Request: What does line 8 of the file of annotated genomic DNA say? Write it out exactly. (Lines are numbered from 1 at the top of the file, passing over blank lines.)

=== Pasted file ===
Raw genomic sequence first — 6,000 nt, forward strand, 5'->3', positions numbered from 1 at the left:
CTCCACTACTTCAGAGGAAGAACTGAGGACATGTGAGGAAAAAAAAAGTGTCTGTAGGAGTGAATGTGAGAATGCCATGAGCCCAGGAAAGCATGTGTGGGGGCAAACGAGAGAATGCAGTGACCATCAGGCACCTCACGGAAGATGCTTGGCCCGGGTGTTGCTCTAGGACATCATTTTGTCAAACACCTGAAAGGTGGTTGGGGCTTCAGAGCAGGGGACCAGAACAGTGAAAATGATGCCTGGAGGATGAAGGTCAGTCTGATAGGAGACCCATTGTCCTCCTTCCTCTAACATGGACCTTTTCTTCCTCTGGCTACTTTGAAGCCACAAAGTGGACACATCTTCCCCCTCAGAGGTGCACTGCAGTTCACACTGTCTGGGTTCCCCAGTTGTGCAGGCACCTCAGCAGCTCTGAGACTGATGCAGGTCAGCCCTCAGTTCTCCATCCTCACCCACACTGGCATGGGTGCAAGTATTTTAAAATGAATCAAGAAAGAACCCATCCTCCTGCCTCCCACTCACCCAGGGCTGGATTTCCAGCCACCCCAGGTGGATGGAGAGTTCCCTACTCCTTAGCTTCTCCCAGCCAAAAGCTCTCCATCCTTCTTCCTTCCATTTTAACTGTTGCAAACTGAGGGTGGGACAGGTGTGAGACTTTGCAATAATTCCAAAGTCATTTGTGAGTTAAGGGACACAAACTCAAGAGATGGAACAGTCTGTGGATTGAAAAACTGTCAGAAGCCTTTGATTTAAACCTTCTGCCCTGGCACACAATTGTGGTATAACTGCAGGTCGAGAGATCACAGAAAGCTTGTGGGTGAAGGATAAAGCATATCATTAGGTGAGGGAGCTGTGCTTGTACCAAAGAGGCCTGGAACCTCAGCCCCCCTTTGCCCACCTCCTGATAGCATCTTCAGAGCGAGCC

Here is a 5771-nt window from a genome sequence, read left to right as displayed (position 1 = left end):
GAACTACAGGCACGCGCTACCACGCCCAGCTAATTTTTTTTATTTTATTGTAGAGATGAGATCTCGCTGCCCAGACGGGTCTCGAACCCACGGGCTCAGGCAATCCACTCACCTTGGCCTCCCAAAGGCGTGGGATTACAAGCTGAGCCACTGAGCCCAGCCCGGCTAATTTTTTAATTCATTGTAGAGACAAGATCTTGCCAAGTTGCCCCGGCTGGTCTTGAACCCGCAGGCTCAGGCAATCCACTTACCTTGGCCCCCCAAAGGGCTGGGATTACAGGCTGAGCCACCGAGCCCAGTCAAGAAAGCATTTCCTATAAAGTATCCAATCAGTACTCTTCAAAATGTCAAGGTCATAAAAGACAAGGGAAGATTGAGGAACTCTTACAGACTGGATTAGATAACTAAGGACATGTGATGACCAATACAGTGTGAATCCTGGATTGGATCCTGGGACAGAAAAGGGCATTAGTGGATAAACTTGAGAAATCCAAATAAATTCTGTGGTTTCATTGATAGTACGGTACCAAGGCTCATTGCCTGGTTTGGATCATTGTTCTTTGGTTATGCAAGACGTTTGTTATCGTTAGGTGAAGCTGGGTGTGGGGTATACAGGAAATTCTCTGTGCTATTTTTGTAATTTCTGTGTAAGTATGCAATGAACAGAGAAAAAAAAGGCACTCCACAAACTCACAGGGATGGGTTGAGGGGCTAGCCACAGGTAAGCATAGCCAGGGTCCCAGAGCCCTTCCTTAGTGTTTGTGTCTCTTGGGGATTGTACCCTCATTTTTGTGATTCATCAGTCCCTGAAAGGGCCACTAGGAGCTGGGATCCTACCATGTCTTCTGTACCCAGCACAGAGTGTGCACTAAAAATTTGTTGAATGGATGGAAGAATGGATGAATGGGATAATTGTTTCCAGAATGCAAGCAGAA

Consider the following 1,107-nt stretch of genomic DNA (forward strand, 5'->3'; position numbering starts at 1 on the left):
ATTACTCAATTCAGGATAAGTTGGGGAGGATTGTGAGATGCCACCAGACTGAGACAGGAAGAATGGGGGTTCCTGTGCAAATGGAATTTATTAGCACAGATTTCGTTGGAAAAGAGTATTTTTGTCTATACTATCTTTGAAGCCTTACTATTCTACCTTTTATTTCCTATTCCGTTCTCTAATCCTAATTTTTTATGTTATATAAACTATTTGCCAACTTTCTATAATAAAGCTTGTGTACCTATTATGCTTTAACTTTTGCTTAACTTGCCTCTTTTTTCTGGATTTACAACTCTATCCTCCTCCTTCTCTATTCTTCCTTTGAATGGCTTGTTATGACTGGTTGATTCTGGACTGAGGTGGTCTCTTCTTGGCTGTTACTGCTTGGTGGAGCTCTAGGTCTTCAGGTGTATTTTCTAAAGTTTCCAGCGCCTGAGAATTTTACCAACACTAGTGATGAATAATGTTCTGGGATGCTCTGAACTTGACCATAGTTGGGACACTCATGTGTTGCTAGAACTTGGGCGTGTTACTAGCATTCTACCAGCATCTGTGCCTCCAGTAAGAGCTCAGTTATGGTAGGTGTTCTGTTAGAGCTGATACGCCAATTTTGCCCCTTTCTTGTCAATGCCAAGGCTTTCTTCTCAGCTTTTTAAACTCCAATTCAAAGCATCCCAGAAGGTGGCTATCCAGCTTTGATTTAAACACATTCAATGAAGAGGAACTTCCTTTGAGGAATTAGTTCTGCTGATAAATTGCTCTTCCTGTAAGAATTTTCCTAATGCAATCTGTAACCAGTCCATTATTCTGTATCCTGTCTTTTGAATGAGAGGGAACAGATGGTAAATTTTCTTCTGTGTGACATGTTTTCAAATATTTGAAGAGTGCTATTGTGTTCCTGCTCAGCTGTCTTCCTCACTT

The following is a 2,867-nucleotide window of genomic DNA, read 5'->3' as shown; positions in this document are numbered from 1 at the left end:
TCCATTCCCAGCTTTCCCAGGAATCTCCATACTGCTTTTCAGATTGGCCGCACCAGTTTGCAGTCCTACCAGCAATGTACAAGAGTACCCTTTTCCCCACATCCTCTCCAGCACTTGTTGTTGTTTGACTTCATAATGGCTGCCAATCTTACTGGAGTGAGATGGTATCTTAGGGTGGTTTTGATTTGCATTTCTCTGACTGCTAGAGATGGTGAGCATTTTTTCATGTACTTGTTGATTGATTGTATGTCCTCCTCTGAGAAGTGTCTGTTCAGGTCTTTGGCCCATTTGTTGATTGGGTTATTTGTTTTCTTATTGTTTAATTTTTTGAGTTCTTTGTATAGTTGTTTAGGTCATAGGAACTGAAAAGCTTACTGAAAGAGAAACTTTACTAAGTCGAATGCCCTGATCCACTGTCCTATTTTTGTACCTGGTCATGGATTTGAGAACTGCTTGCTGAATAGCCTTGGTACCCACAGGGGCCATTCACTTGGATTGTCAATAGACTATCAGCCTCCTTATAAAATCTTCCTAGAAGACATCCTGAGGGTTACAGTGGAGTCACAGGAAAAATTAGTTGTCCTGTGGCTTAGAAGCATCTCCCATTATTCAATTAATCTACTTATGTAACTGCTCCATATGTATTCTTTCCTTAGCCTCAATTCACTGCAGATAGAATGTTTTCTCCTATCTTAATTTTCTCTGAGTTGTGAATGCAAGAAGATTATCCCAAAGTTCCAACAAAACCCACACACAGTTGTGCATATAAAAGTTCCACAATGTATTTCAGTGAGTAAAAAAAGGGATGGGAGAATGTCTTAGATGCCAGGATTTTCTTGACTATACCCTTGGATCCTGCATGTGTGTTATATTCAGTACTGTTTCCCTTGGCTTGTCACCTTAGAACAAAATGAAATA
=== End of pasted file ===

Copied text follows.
TCCATTCCCAGCTTTCCCAGGAATCTCCATACTGCTTTTCAGATTGGCCGCACCAGTTTGCAGTCCTACCAGCAATGTACAAGAGTACCCTTTTCCCCACATCCTCTCCAGCACTTGTTGTTGTTTGACTTCATAATGGCTGCCAATCTTACTGGAGTGAGATGGTATCTTAGGGTGGTTTTGATTTGCATTTCTCTGACTGCTAGAGATGGTGAGCATTTTTTCATGTACTTGTTGATTGATTGTATGTCCTCCTCTGAGAAGTGTCTGTTCAGGTCTTTGGCCCATTTGTTGATTGGGTTATTTGTTTTCTTATTGTTTAATTTTTTGAGTTCTTTGTATAGTTGTTTAGGTCATAGGAACTGAAAAGCTTACTGAAAGAGAAACTTTACTAAGTCGAATGCCCTGATCCACTGTCCTATTTTTGTACCTGGTCATGGATTTGAGAACTGCTTGCTGAATAGCCTTGGTACCCACAGGGGCCATTCACTTGGATTGTCAATAGACTATCAGCCTCCTTATAAAATCTTCCTAGAAGACATCCTGAGGGTTACAGTGGAGTCACAGGAAAAATTAGTTGTCCTGTGGCTTAGAAGCATCTCCCATTATTCAATTAATCTACTTATGTAACTGCTCCATATGTATTCTTTCCTTAGCCTCAATTCACTGCAGATAGAATGTTTTCTCCTATCTTAATTTTCTCTGAGTTGTGAATGCAAGAAGATTATCCCAAAGTTCCAACAAAACCCACACACAGTTGTGCATATAAAAGTTCCACAATGTATTTCAGTGAGTAAAAAAAGGGATGGGAGAATGTCTTAGATGCCAGGATTTTCTTGACTATACCCTTGGATCCTGCATGTGTGTTATATTCAGTACTGTTTCCCTTGGCTTGTCACCTTAGAACAAAATGAAATA